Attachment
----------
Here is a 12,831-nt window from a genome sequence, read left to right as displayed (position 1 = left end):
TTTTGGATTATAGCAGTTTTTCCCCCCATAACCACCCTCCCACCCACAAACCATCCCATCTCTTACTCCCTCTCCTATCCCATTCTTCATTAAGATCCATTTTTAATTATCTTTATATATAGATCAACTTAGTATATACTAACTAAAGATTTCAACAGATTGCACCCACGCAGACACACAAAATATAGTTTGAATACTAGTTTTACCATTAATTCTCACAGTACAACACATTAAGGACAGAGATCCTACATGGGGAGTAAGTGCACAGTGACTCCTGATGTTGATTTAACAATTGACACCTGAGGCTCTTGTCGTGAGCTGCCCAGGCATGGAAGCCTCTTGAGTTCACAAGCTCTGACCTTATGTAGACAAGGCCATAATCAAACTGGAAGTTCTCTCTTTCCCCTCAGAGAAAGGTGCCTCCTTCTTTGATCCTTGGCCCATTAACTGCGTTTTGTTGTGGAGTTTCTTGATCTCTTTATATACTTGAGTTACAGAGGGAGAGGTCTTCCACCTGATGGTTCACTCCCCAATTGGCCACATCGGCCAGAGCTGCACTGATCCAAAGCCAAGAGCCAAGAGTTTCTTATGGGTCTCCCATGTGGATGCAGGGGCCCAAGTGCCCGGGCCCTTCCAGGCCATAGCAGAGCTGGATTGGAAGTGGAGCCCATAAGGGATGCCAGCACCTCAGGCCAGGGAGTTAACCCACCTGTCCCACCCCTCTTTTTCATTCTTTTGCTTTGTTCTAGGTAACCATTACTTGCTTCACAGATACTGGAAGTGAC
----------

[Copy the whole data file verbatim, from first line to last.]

Here is a 12,831-nt window from a genome sequence, read left to right as displayed (position 1 = left end):
TTTTGGATTATAGCAGTTTTTCCCCCCATAACCACCCTCCCACCCACAAACCATCCCATCTCTTACTCCCTCTCCTATCCCATTCTTCATTAAGATCCATTTTTAATTATCTTTATATATAGATCAACTTAGTATATACTAACTAAAGATTTCAACAGATTGCACCCACGCAGACACACAAAATATAGTTTGAATACTAGTTTTACCATTAATTCTCACAGTACAACACATTAAGGACAGAGATCCTACATGGGGAGTAAGTGCACAGTGACTCCTGATGTTGATTTAACAATTGACACCTGAGGCTCTTGTCGTGAGCTGCCCAGGCATGGAAGCCTCTTGAGTTCACAAGCTCTGACCTTATGTAGACAAGGCCATAATCAAACTGGAAGTTCTCTCTTTCCCCTCAGAGAAAGGTGCCTCCTTCTTTGATCCTTGGCCCATTAACTGCGTTTTGTTGTGGAGTTTCTTGATCTCTTTATATACTTGAGTTACAGAGGGAGAGGTCTTCCACCTGATGGTTCACTCCCCAATTGGCCACATCGGCCAGAGCTGCACTGATCCAAAGCCAAGAGCCAAGAGTTTCTTATGGGTCTCCCATGTGGATGCAGGGGCCCAAGTGCCCGGGCCCTTCCAGGCCATAGCAGAGCTGGATTGGAAGTGGAGCCCATAAGGGATGCCAGCACCTCAGGCCAGGGAGTTAACCCACCTGTCCCACCCCTCTTTTTCATTCTTTTGCTTTGTTCTAGGTAACCATTACTTGCTTCACAGATACTGGAAGTGAC